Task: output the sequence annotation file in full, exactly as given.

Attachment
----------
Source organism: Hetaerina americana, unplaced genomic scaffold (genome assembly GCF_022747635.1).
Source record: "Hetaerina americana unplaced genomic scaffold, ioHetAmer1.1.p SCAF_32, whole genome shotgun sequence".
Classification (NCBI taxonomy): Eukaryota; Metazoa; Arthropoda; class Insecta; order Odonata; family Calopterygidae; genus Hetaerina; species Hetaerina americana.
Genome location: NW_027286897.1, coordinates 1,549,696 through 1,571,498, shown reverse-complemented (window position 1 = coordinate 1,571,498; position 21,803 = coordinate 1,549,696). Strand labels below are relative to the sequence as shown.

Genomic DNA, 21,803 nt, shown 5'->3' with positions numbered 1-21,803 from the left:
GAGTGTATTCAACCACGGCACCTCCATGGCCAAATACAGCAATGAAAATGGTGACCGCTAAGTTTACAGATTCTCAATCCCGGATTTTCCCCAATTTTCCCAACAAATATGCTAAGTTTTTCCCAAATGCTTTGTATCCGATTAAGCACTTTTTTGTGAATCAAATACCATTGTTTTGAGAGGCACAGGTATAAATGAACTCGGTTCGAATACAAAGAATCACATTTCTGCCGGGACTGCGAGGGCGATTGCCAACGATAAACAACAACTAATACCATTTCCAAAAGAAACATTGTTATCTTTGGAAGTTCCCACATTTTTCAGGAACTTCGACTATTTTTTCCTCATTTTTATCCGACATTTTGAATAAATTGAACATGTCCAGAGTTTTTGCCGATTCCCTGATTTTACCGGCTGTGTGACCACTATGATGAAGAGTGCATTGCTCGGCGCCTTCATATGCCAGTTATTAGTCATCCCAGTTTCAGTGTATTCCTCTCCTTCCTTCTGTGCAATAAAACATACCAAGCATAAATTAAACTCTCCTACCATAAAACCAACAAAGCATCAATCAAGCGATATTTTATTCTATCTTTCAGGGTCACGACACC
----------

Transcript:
Source organism: Hetaerina americana, unplaced genomic scaffold (genome assembly GCF_022747635.1).
Source record: "Hetaerina americana unplaced genomic scaffold, ioHetAmer1.1.p SCAF_32, whole genome shotgun sequence".
Classification (NCBI taxonomy): Eukaryota; Metazoa; Arthropoda; class Insecta; order Odonata; family Calopterygidae; genus Hetaerina; species Hetaerina americana.
Genome location: NW_027286897.1, coordinates 1,549,696 through 1,571,498, shown reverse-complemented (window position 1 = coordinate 1,571,498; position 21,803 = coordinate 1,549,696). Strand labels below are relative to the sequence as shown.

Genomic DNA, 21,803 nt, shown 5'->3' with positions numbered 1-21,803 from the left:
GAGTGTATTCAACCACGGCACCTCCATGGCCAAATACAGCAATGAAAATGGTGACCGCTAAGTTTACAGATTCTCAATCCCGGATTTTCCCCAATTTTCCCAACAAATATGCTAAGTTTTTCCCAAATGCTTTGTATCCGATTAAGCACTTTTTTGTGAATCAAATACCATTGTTTTGAGAGGCACAGGTATAAATGAACTCGGTTCGAATACAAAGAATCACATTTCTGCCGGGACTGCGAGGGCGATTGCCAACGATAAACAACAACTAATACCATTTCCAAAAGAAACATTGTTATCTTTGGAAGTTCCCACATTTTTCAGGAACTTCGACTATTTTTTCCTCATTTTTATCCGACATTTTGAATAAATTGAACATGTCCAGAGTTTTTGCCGATTCCCTGATTTTACCGGCTGTGTGACCACTATGATGAAGAGTGCATTGCTCGGCGCCTTCATATGCCAGTTATTAGTCATCCCAGTTTCAGTGTATTCCTCTCCTTCCTTCTGTGCAATAAAACATACCAAGCATAAATTAAACTCTCCTACCATAAAACCAACAAAGCATCAATCAAGCGATATTTTATTCTATCTTTCAGGGTCACGACACC